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Tuskegee airman buried in Arlington National Cemetery

Chip Somodevilla / Getty Images

Jacqueline Weathers is presented with the U.S. flag that was draped over the casket of her husband, Air Force Lt. Col. Luke Weathers, Jr., one of the original Tuskegee airmen, during his burial ceremony at Arlington National Cemetery Jan. 20. A Congressional Gold Medal recipient, Weathers earned a Distinguished Flying Cross piloting P-51 and P-39 fighters while serving with the 332nd Fighter Group, a squadron known as the Red Tails, from 1942 to 1945.

Air Force

In 2004 a portrait of Luke Weathers Jr. was nade to honor his actions in World War II.

A Tuskegee airman who shot down two German fighter planes while escorting a damaged bomber to its base now lies in Arlington National Cemetery after a burial with special honors.

Luke Weathers Jr.'s burial comes as Hollywood is flooding U.S. theaters Friday with the action film "Red Tails," based on the Tuskegee Airmen and their struggles for equal treatment. They were the first black aviators in U.S. military history and are among World War II's most respected fighter squadrons.

Weathers died Oct. 15, 2011 in Tucson, Ariz. at 90, but he lived much of his life in Memphis, Tenn.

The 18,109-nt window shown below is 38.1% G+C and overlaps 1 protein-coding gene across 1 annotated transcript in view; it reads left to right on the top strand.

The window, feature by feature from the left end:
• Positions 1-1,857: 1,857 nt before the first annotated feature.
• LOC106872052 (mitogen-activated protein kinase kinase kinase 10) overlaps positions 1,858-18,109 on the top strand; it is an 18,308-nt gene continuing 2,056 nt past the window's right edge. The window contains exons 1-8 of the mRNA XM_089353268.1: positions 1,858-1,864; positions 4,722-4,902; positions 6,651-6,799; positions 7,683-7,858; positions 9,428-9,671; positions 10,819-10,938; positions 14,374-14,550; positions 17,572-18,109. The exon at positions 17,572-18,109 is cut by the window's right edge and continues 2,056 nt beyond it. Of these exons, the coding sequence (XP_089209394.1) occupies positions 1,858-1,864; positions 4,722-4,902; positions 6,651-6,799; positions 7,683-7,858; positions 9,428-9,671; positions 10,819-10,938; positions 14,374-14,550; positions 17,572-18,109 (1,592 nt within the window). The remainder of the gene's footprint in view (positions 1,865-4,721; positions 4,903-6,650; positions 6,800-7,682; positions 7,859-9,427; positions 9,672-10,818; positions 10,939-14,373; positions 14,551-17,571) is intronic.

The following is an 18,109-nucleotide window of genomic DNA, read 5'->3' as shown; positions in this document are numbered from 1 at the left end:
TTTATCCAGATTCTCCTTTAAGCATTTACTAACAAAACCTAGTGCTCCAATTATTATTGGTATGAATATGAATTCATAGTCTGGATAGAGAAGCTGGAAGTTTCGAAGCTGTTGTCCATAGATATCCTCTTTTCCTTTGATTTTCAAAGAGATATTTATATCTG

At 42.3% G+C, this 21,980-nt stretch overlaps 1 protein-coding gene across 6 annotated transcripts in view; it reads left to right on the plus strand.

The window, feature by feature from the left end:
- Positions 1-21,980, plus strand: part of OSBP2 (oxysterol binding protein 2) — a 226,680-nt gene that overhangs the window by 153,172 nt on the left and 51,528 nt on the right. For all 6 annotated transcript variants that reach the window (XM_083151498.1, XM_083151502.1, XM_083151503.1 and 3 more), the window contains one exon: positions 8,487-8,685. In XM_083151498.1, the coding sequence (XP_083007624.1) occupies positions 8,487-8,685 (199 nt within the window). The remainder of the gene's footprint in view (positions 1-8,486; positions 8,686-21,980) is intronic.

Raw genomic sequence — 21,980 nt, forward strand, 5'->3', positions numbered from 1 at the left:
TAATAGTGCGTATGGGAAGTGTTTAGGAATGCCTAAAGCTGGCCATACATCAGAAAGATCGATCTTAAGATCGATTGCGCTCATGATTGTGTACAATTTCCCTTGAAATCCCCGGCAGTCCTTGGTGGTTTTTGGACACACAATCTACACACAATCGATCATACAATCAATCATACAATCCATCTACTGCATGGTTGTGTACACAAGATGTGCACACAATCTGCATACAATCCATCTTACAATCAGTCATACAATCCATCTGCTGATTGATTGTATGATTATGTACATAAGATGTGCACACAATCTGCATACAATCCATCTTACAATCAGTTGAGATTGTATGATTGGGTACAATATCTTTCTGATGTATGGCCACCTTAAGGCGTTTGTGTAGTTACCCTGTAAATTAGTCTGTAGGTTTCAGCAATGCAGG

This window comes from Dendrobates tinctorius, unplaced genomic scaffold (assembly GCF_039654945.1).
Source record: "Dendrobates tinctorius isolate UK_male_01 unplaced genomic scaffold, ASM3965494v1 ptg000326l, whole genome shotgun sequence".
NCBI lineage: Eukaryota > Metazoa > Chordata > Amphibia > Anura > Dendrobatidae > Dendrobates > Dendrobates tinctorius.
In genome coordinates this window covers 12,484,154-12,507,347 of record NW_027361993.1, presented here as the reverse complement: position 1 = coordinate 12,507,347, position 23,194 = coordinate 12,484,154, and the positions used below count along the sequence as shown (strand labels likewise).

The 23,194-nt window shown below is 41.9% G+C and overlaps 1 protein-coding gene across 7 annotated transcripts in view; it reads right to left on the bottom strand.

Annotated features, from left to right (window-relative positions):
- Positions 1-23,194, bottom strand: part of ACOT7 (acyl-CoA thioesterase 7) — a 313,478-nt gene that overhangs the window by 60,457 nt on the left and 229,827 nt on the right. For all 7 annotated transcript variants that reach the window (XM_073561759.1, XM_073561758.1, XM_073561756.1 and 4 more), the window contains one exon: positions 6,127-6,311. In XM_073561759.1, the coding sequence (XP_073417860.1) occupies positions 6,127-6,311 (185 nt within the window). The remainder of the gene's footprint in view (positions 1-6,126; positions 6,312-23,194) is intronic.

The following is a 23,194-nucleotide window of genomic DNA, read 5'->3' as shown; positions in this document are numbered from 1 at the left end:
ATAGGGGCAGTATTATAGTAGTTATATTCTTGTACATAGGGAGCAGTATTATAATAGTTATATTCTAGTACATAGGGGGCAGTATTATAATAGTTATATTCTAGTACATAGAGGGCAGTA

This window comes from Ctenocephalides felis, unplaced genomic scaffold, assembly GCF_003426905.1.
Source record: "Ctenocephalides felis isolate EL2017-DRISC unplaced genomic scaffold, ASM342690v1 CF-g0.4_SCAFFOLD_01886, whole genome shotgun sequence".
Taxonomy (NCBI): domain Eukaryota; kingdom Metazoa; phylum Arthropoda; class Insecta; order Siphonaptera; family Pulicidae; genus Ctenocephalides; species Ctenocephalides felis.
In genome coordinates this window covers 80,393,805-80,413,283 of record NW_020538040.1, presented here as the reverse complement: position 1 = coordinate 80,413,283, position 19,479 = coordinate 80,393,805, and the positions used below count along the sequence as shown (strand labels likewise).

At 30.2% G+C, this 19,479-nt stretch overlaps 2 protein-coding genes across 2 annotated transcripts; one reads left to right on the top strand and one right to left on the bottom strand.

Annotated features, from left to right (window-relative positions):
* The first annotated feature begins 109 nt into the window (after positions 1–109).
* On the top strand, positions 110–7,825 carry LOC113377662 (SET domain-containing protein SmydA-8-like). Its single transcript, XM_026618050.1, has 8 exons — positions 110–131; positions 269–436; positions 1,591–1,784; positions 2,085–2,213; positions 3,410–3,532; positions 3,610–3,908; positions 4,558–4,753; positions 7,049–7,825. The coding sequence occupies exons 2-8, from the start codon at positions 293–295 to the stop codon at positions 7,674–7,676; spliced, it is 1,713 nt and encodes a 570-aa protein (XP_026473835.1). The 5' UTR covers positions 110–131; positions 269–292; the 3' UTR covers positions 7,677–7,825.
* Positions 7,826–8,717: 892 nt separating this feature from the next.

More than 900 Tuskegee Airmen were U.S. pilots and an estimated 250 to 300 are still alive today.

In March 1945, Toni Frissell, world renowned American photographer, took more than 280 photographs of the Tuskegee Airmen. During World War II, Frissell worked and volunteered her services to the American Red Cross, Eighth Army Air Force, and the Women's Air Corp. Her images of military women, African American fighter pilots and orphaned children were used to muster support for the military. Below is a collection of her photographs of the Tuskegee Airmen, and many more can be found on the library of Congress website.

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Toni Frissell via Library of Congress

Tuskegee airmen photographed by Toni Frissell in Ramitelli, Italy in March 1945. Front row: an unidentified airman, Jimmie D. Wheeler, Emile G. Clifton. Standing: Ronald W. Reeves, Hiram Mann, Joseph L.

Toni Frissell via Library of Congress

Marcellus G. Smith and Roscoe C. Brown in Ramitelli, Italy,March 1945.

Toni Frissell via Library of Congress

Walter M. "Mo" Downs and William S. "Bill Bubblehead" Price playing cards in Ramitelli, Italy, March 1945.

Toni Frissell via Library of Congress

A portrait of Tuskegee airman Edward M. Thomas in Ramitelli, Italy, March 1945.

Sixty-seven years later, members of the Tuskegee Airmen pose before the camera's lens again. This time, Associated Press photographer Carlo Allegri captures their portraits during a press junket for George Lucas's film.

Carlo Allegri / AP

Tuskegee airmen Floyd Carter Sr., Shade Lee and Dr. Roscoe Brown pose for portraits.

This kind of attention to the Tuskegee Airmen is what Weathers wanted throughout his life, said his daughter, Trina Weathers Boyce. He wasn't vain, but he wanted to share the lessons of the airmen's courage in war, their struggles for equality and their victory over a wartime enemy and over racism, she said.

-- The Associated Press contributed to this report.

Based on the true story of the Tuskegee Airmen, the first African-American pilots to fly in a combat air squadron during WWII. Opens Jan. 20.